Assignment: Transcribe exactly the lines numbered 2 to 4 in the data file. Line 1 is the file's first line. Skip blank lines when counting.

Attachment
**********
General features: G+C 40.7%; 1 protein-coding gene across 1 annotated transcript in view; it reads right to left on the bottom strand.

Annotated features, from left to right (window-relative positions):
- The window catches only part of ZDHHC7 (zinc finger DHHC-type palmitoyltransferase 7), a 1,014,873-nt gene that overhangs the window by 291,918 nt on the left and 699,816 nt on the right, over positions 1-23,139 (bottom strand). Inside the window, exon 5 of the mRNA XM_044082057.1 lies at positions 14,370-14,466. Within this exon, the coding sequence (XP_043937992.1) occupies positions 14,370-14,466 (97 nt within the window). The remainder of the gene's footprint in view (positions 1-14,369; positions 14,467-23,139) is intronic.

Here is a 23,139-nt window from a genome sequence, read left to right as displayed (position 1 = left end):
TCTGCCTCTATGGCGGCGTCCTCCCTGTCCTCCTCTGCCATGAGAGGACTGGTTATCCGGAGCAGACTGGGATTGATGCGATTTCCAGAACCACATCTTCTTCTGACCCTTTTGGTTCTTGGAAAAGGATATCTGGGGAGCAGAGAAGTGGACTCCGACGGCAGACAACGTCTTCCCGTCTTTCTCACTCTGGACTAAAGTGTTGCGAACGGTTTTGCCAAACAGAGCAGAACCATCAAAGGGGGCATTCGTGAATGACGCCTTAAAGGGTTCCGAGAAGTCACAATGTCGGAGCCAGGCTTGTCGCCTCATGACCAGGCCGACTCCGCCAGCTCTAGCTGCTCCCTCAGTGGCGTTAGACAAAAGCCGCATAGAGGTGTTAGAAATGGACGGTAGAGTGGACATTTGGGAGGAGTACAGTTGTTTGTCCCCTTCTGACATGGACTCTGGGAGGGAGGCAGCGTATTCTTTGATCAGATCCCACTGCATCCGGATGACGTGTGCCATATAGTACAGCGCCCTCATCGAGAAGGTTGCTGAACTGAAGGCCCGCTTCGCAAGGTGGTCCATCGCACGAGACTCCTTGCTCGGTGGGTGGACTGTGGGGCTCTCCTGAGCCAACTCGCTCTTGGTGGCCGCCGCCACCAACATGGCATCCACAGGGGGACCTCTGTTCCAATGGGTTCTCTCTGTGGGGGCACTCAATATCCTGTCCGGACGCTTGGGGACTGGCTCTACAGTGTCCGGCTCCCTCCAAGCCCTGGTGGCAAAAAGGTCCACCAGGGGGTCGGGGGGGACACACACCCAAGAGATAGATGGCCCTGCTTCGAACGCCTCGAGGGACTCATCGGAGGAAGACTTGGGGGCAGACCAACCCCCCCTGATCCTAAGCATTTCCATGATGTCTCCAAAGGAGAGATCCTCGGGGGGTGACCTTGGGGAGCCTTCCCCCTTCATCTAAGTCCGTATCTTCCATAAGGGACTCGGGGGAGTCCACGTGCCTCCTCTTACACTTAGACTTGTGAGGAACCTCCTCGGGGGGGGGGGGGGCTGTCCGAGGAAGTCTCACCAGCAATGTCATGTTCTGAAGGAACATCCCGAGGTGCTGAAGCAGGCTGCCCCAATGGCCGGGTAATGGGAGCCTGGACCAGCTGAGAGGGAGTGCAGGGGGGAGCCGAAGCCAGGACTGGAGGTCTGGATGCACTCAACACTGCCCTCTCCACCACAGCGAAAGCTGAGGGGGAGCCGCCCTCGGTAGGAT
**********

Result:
Annotated features, from left to right (window-relative positions):
- The window catches only part of ZDHHC7 (zinc finger DHHC-type palmitoyltransferase 7), a 1,014,873-nt gene that overhangs the window by 291,918 nt on the left and 699,816 nt on the right, over positions 1-23,139 (bottom strand). Inside the window, exon 5 of the mRNA XM_044082057.1 lies at positions 14,370-14,466. Within this exon, the coding sequence (XP_043937992.1) occupies positions 14,370-14,466 (97 nt within the window). The remainder of the gene's footprint in view (positions 1-14,369; positions 14,467-23,139) is intronic.

Here is a 23,139-nt window from a genome sequence, read left to right as displayed (position 1 = left end):